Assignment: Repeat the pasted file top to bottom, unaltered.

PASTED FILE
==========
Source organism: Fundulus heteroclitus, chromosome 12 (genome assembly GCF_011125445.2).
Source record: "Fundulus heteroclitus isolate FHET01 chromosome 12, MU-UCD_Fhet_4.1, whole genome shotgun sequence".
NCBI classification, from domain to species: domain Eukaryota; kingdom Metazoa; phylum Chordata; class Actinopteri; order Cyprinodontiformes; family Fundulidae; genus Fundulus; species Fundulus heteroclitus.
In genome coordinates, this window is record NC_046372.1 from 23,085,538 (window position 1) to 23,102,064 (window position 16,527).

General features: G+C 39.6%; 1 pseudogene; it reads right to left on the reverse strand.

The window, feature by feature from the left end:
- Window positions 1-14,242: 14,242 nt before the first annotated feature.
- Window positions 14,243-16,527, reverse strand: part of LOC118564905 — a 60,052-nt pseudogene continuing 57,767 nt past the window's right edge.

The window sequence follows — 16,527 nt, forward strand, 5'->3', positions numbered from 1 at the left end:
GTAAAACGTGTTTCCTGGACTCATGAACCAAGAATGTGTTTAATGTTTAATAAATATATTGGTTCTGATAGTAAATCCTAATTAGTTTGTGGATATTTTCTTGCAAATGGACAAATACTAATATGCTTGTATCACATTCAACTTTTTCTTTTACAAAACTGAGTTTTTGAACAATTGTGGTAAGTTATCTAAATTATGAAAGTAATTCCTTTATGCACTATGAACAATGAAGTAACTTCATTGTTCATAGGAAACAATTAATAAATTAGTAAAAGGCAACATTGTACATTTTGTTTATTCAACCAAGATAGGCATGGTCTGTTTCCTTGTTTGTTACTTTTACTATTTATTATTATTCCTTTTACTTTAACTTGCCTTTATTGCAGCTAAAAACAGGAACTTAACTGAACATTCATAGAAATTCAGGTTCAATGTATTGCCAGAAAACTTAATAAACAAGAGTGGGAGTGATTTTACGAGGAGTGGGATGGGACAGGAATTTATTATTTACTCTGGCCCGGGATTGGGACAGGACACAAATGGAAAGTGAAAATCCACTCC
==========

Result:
Source organism: Fundulus heteroclitus, chromosome 12 (genome assembly GCF_011125445.2).
Source record: "Fundulus heteroclitus isolate FHET01 chromosome 12, MU-UCD_Fhet_4.1, whole genome shotgun sequence".
NCBI classification, from domain to species: domain Eukaryota; kingdom Metazoa; phylum Chordata; class Actinopteri; order Cyprinodontiformes; family Fundulidae; genus Fundulus; species Fundulus heteroclitus.
In genome coordinates, this window is record NC_046372.1 from 23,085,538 (window position 1) to 23,102,064 (window position 16,527).

General features: G+C 39.6%; 1 pseudogene; it reads right to left on the reverse strand.

The window, feature by feature from the left end:
- Window positions 1-14,242: 14,242 nt before the first annotated feature.
- Window positions 14,243-16,527, reverse strand: part of LOC118564905 — a 60,052-nt pseudogene continuing 57,767 nt past the window's right edge.

The window sequence follows — 16,527 nt, forward strand, 5'->3', positions numbered from 1 at the left end:
GTAAAACGTGTTTCCTGGACTCATGAACCAAGAATGTGTTTAATGTTTAATAAATATATTGGTTCTGATAGTAAATCCTAATTAGTTTGTGGATATTTTCTTGCAAATGGACAAATACTAATATGCTTGTATCACATTCAACTTTTTCTTTTACAAAACTGAGTTTTTGAACAATTGTGGTAAGTTATCTAAATTATGAAAGTAATTCCTTTATGCACTATGAACAATGAAGTAACTTCATTGTTCATAGGAAACAATTAATAAATTAGTAAAAGGCAACATTGTACATTTTGTTTATTCAACCAAGATAGGCATGGTCTGTTTCCTTGTTTGTTACTTTTACTATTTATTATTATTCCTTTTACTTTAACTTGCCTTTATTGCAGCTAAAAACAGGAACTTAACTGAACATTCATAGAAATTCAGGTTCAATGTATTGCCAGAAAACTTAATAAACAAGAGTGGGAGTGATTTTACGAGGAGTGGGATGGGACAGGAATTTATTATTTACTCTGGCCCGGGATTGGGACAGGACACAAATGGAAAGTGAAAATCCACTCC